Posts Tagged ‘Lamy Safari’


Too Many Inked Fountain Pens


December is far and away the busiest month and this year has been the worst ever. A thirteen pen rotation is quite excessive under the circumstances. So here it is before half of them get a bath and go into storage for several weeks at least.

Fountain Pens and Written Samples

At least two are certain to remain on my desk: the red Lamy Safari with Diamine Emerald because it amuses me this time of year and the Platinum #3773MU because it makes writing a pleasure. The Pelikan pens will remain in use for now along with at least one Namiki Falcon and a Levenger True Writer. Well, at least that’s the plan. Six pens seems like a lot, but inadequate in terms of inks. Being an inkophile is hard work!

Ink Comparison


When Matchy-Matchy Looks Fantastic


“Fantastic” isn’t one of my usual adjectives though the ninth Doctor Who, Christopher Eccleston, made it sound perfect for anything that ought to be fun/exciting/challenging/dangerous. When he said it with that enormous grin, no telling what would happen next.

What does that have to do with matchy-matchy? Faustine Vaughn (@FaustineK on Twitter) posted images that show how perfect Black n’ Red notebooks look with a red Lami Safari. Those red spiral rings are just the thing to pair with the colorful barrel and that neutral white paper has yet to meet a fountain pen ink it didn’t like.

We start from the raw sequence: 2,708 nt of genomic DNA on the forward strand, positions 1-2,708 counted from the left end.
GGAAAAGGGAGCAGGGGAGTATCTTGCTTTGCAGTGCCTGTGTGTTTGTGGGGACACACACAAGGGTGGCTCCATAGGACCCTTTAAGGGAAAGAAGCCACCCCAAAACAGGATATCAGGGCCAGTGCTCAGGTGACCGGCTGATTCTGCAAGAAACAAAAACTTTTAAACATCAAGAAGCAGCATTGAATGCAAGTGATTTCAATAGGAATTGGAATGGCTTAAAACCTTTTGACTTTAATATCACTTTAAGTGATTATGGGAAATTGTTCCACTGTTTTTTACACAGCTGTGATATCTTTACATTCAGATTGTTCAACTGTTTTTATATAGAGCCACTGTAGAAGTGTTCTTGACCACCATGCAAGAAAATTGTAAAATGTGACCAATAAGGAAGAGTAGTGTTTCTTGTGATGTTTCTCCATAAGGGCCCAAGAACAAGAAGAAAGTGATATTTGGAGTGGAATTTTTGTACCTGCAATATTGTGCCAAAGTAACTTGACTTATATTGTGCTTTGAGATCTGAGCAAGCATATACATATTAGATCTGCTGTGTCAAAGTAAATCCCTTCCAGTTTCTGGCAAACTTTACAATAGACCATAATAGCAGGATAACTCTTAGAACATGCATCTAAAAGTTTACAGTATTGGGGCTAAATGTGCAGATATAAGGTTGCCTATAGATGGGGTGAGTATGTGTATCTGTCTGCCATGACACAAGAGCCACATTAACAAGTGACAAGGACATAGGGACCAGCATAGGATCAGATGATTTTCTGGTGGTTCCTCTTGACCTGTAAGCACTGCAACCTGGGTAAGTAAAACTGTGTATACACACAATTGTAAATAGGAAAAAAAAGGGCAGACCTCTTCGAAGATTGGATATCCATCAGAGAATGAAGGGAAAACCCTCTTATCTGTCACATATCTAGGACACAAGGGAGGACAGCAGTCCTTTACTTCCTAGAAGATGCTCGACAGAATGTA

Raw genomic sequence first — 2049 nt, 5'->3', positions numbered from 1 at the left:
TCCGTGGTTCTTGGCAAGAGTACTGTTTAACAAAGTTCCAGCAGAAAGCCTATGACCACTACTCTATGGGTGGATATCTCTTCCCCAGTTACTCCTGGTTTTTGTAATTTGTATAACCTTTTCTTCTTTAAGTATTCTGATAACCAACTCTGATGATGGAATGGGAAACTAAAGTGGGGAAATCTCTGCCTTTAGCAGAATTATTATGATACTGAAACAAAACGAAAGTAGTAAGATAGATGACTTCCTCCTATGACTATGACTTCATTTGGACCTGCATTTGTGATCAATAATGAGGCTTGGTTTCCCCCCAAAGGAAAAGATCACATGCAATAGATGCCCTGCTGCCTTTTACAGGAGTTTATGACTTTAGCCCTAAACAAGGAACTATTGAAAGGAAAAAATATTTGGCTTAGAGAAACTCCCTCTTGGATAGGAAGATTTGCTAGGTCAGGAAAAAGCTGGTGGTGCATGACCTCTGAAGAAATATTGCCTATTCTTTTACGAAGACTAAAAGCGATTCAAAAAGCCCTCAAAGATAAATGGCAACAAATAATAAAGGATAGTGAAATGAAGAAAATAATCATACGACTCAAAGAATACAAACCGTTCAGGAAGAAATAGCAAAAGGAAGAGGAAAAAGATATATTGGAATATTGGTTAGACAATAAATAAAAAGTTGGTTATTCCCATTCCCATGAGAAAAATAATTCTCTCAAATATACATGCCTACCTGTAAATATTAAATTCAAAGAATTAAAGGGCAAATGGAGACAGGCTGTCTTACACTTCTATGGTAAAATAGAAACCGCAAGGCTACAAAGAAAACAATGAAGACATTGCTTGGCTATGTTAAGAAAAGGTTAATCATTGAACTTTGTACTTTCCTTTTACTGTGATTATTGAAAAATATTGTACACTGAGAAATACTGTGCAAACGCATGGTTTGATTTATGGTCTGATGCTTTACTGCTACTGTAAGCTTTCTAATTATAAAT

In a word? Fantastic!


2012 And Some Really Good Pen Stuff


2012 was a very lean year with few items to review and no ink or pen purchases. So there is little new to recommend. Still there are some favorites worth mentioning along with a few new products on my list of

Really Good Stuff

  • Best new tool that came my way was the InkJournal.
  • Best new paper product was any Stillman & Birn Sketchbook.
  • Martha Stewart cahier – The batch I bought was fountain pen friendly and very attractive.
  • Canson Art Book cahier – Surprisingly good performance for both pens and watercolors.
  • Daycraft Gold Slab journal may not be perfect or easy to source but it sure is gorgeous.
  • Rhodia pads got the most action. The orange covers make them a standout in my messy office.
  • My regular ink rotation expanded with the inclusion of Noodler’s Ottoman Azure and Black Swan in Australian Roses. No new ink colors came my way but Karen at Exaclair sent three reformulated J. Herbin inks for comparison to what I had on hand that were produced prior to EU meddling. I still enjoy all three, Vert Empire, Lie de Thé, and Poussière de Lune, but they are a bit different.
  • Current model pens with stock nibs that were consistently in my rotation included the Lamy Safari with an EF or 1.1mm italic and the Vista 1.1mm italic as well as the Levenger True Writer fine nib. Most of my other pens are no longer in production or have been modified. The greatest difference in my rotation this year was that fewer fine nibs like Pilots and Sailors got used while the Montblanc 220 OB never fell out of favor.